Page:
But 53-year-old Gillian Day, from Cromer, said: “We need to offer tourists something all year round.

“Some kind of indoor area would be very good - bowling, soft play area, or an indoor picnic area. We need something.”

34-year-old Lucas, who did not give his surname, said: “Cromer is a lovely place to live in, so let's start creating a real community here and start investing money for all people.”

And 56-year-old Beverley Broadhead, from Suffield Park, said: “Cromer is a great place to live, but there is plenty of room for improvement for the residents who are seeing many services and facilities cut or overpriced.”

My view - by reporter Jessica Frank-Keyes

Working in Cromer over the past year has been a chance to get to know a town and a community with a strong sense of its own identity.

People are - rightly - proud of their town's heritage. From its past as a Victorian seaside resort town with a thriving fishing industry, and tales of heroic lifeboat rescues, to celebrations enjoyed by residents and visitors of all ages, the town has something to offer to everyone.

The carnival, Crab and Lobster Festival, and New Year's fireworks, or simply just sitting on the pier to watch the sunset, are all part of what make Cromer so special.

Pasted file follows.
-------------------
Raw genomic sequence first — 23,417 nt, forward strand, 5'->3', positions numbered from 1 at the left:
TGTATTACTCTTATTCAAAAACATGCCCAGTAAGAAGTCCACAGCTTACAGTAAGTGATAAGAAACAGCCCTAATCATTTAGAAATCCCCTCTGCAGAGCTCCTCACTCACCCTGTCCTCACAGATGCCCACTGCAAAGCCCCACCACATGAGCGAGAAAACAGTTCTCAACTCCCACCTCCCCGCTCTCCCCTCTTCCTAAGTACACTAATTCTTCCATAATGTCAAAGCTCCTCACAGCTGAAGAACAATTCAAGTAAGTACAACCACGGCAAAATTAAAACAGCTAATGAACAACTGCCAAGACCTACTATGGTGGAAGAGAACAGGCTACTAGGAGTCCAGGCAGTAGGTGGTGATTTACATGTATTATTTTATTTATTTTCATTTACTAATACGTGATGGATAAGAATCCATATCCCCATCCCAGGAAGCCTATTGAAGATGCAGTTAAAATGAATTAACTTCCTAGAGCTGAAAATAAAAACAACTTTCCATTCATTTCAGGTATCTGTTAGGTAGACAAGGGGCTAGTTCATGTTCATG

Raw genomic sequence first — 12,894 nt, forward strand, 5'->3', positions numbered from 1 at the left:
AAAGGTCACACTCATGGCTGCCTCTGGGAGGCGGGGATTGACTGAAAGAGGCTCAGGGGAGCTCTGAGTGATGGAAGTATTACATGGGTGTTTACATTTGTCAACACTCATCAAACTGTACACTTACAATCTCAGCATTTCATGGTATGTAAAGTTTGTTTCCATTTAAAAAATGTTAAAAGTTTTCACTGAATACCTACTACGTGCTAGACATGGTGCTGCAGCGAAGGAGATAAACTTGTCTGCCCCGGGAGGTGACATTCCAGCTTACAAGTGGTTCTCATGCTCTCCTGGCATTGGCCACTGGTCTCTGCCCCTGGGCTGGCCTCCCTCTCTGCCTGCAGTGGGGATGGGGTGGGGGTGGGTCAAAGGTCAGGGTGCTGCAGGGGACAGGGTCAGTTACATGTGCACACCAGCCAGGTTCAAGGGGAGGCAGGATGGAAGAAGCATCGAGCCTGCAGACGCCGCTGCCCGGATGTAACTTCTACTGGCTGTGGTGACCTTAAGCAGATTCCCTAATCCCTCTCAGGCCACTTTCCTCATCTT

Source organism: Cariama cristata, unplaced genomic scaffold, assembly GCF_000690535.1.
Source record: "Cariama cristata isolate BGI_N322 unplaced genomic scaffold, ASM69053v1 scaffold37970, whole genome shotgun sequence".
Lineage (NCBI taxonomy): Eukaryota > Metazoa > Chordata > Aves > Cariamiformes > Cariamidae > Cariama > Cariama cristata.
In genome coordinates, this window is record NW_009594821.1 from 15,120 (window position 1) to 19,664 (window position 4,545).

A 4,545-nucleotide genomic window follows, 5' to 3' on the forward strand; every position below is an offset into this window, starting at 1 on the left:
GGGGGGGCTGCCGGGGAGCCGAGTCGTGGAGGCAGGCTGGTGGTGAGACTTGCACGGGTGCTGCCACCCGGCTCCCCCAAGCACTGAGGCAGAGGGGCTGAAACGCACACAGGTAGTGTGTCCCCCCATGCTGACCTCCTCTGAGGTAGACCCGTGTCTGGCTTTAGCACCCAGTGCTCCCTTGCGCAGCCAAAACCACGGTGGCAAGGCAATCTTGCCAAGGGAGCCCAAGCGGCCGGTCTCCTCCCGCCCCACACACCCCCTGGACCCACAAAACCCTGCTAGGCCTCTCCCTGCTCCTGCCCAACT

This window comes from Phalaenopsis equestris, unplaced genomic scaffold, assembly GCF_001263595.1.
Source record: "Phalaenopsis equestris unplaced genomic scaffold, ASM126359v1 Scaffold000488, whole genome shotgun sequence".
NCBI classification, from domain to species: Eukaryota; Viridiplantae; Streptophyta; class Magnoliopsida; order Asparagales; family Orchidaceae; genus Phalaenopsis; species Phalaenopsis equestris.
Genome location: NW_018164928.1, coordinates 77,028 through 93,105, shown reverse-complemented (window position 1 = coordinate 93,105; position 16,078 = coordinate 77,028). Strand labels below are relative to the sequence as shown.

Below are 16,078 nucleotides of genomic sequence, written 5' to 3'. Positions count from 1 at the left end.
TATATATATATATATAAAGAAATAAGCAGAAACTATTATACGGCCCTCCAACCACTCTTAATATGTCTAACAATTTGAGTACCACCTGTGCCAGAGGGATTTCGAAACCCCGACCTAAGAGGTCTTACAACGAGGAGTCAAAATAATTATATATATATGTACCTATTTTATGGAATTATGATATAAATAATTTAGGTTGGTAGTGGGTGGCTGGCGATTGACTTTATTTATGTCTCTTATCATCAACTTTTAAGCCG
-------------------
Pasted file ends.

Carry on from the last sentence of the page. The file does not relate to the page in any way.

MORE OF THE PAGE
But in other ways the town is looking to the future.

Plans for a new sports hub at the high school have sparked some controversy, but changes are never embraced by everyone.

And for those calling for more activities for the younger generation, this could prove to be a much needed step forward.

And the recent launch of a new 1960s event saw the town looking back to the days of flower power, and forward, to hopes the event could to rival the nearby Sheringham 1940s Weekend in years to come, offering a boost to tourism and high street trade alike.

But there are downsides to life in Cromer, like anywhere else.

Like many places in Norfolk, for those without access to a car, getting around by public transport can prove tricky.

And the debate sparked by the opening of a new branch of Costa Coffee on the high street last year threw into sharp relief the difficulties independent businesses face in the age of big corporations.

And worst of all, there have been tragic stories of young lives cut short and outraged calls to improve access to mental health support in the area.

But the community have also rallied round, with groups seeking to provide support to those in need of somewhere to turn, offering their services in the town.

It's a place that's proud of its past, with - hopefully - a bright future ahead.